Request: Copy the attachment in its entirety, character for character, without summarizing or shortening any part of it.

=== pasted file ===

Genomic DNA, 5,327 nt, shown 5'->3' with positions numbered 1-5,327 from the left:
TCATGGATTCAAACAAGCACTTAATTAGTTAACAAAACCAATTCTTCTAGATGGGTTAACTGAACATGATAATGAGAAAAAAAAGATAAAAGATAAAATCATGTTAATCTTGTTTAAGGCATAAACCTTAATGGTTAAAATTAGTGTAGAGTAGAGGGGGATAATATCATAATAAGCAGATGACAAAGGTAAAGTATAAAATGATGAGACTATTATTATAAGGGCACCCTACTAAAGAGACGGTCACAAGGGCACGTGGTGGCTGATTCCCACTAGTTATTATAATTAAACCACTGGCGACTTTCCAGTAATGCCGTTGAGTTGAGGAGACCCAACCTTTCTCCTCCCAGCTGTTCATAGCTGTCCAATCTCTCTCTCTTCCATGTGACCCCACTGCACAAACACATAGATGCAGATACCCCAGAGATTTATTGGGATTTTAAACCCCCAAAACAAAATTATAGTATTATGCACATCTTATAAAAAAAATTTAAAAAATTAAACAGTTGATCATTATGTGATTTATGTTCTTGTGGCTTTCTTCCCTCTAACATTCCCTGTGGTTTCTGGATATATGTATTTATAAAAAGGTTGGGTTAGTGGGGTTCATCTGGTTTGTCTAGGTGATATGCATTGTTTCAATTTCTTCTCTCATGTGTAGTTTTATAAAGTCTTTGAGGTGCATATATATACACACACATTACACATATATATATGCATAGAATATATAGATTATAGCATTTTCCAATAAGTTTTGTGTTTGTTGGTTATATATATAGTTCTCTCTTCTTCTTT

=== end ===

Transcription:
Genomic DNA, 5,327 nt, shown 5'->3' with positions numbered 1-5,327 from the left:
TCATGGATTCAAACAAGCACTTAATTAGTTAACAAAACCAATTCTTCTAGATGGGTTAACTGAACATGATAATGAGAAAAAAAAGATAAAAGATAAAATCATGTTAATCTTGTTTAAGGCATAAACCTTAATGGTTAAAATTAGTGTAGAGTAGAGGGGGATAATATCATAATAAGCAGATGACAAAGGTAAAGTATAAAATGATGAGACTATTATTATAAGGGCACCCTACTAAAGAGACGGTCACAAGGGCACGTGGTGGCTGATTCCCACTAGTTATTATAATTAAACCACTGGCGACTTTCCAGTAATGCCGTTGAGTTGAGGAGACCCAACCTTTCTCCTCCCAGCTGTTCATAGCTGTCCAATCTCTCTCTCTTCCATGTGACCCCACTGCACAAACACATAGATGCAGATACCCCAGAGATTTATTGGGATTTTAAACCCCCAAAACAAAATTATAGTATTATGCACATCTTATAAAAAAAATTTAAAAAATTAAACAGTTGATCATTATGTGATTTATGTTCTTGTGGCTTTCTTCCCTCTAACATTCCCTGTGGTTTCTGGATATATGTATTTATAAAAAGGTTGGGTTAGTGGGGTTCATCTGGTTTGTCTAGGTGATATGCATTGTTTCAATTTCTTCTCTCATGTGTAGTTTTATAAAGTCTTTGAGGTGCATATATATACACACACATTACACATATATATATGCATAGAATATATAGATTATAGCATTTTCCAATAAGTTTTGTGTTTGTTGGTTATATATATAGTTCTCTCTTCTTCTTT